Agriculture and Agri-Food Canada has released its October outlook for principal field crops. The report, prepared by grain and oilseed market analysts, includes an examination of the current crop year, 2015-16. Here are some highlights:
For 2015-16, production is forecast to increase 6% to 12.2 Mt due to the higher area and slightly above average yields. However, due to lower carry-in stocks and lower imports, total supply is expected to decrease slightly. Imports are forecast to decrease by 34% due to the higher domestic production and a return to a historical grade patterns. Total domestic use is forecast to increase marginally. Exports are forecast to increase significantly due to a higher quality crop. Carryout stocks are forecast to decline to 1.0 Mt, a 15-year low. The Chatham corn price is forecast to increase from 2014-15 due to a stable U.S. corn future’s price and a weaker Canadian dollar.
The average corn yield is estimated to be comparable to the previous five-year average for the three main corn producing provinces. Harvest conditions in Eastern Canada are much improved compared to last fall which suffered from cool temperatures and wet conditions making it one of the most difficult on record. Imports of US corn are expected to decrease as the size and quality of the crop in eastern Canada increases. In 2014-15, the Chatham basis levels had remained above the previous five-year average for the entire crop year.
The USDA September Grain Stocks report had a neutral effect on the U.S. corn futures market as stocks were in line with most trade estimates. The market focus will now turn to U.S. corn harvest progress and the quality of the crop. Harvest pressure will lower prices for the next couple of months; it will take good domestic and export disappearance numbers to get generate a boost in the U.S. corn futures.
For 2015-16, production of soybeans decreased slightly to 5.93 Mt due to a decline in planted area which was partly offset by a marginal slight rise in yields to 2.72 t/ha. Production of soybeans in western Canada reached a record 1.47 Mt, compared to 0.93 Mt in Quebec and3.45 Mt in Ontario. Supplies increased marginally as sharply higher carry-in stocks mostly offset the decline in output. Exports are forecast to remain at 3.8 Mt despite competition from burdensome world soybean supplies. Canadian soybeans are expected to be competitively priced into the world market on the strength of the U.S. dollar and the wide basis levels. Domestic crush of soybeans is forecast to rise slightly to 1.9 Mt while carry-out stocks are projected at 0.45 Mt.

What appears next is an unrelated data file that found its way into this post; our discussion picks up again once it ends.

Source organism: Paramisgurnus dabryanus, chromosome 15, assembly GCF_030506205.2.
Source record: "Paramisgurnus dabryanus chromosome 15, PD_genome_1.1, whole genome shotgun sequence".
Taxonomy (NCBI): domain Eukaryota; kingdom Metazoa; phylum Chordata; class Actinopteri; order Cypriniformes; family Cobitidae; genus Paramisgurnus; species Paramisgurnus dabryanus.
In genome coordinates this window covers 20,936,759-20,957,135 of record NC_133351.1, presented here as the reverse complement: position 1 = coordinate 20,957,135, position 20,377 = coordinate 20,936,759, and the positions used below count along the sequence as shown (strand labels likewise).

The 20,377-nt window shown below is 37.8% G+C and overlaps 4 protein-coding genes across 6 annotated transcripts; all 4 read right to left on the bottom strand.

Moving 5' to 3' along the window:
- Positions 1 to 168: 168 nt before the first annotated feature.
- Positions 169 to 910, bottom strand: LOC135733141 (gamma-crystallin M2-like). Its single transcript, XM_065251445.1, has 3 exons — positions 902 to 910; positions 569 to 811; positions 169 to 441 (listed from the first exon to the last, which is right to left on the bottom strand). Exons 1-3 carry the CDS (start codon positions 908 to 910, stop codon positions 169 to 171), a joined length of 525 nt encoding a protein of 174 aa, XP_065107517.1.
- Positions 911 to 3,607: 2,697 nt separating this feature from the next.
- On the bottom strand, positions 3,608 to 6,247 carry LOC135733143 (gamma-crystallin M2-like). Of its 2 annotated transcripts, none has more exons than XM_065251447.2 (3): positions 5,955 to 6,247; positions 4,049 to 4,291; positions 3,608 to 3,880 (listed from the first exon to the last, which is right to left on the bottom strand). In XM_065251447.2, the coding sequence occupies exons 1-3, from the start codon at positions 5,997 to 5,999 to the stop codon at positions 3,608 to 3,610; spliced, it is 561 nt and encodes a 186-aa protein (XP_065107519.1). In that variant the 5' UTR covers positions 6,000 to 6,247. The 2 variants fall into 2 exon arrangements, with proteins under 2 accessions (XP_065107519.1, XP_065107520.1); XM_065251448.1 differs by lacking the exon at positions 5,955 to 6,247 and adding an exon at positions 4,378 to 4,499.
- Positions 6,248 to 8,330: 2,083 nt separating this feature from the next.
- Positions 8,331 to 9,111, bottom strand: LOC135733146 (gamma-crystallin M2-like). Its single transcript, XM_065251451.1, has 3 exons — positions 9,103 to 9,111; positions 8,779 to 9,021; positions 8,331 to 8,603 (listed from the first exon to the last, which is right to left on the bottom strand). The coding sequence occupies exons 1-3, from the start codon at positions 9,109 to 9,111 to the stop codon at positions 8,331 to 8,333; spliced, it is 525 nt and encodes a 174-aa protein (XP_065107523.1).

Soybean prices are expected to fall to $380-410/t, under pressure from lower U.S prices.
For 2015-16, the USDA is forecasting world soybean production to increase marginally, to a record 320 Mt, on higher output in Brazil. Brazilian farmers are reportedly receiving near record prices for their soybeans and this has allowed them to be more flexible on prices.
For 2016-17, there are early indications that soybean area and production in South America will increase. With Chinese demand expected to remain stable, the growth in South American soybean exports is expected to occur at the expense of North America. Factors to watch are exchange rates, U.S. export sales pace, South American planting intentions and China’s import pace.
WHEAT (excluding durum)
For 2015-16, production fell by 12% from 2014-15 to 21.3 Mt due to a 5% decrease in seeded area and lower yields resulting from the drought in Saskatchewan and Alberta. The average crop year producer price in Canada for wheat is forecast to be higher than for 2014-15 because of the lower Canadian supply and the weaker Canadian dollar. Prices have increased since the end of July.
World all wheat (including durum) production increased by 7 Mt to a new record of 733 Mt. Supply rose by 26 Mt to 945 Mt, as the increase in production was compounded by higher carry-in stocks. Total use is forecast to increase by 9 Mt to 716 Mt, mainly in the food market. Carry-out stocks are forecast to rise by 16 Mt to 228 Mt.
U.S. wheat production increased by 0.7 Mt to 55.8 Mt, while supply increased by 4.4 Mt to 79.7 Mt because of higher carry-in stocks. Production increased for hard red winter and hard red spring wheat, and decreased for soft red winter and white wheat. U.S. domestic use is expected to rise by 5% and exports are forecast to rise by 3%. Carry-out stocks are forecast to increase by 2.9 Mt to 23.4 Mt.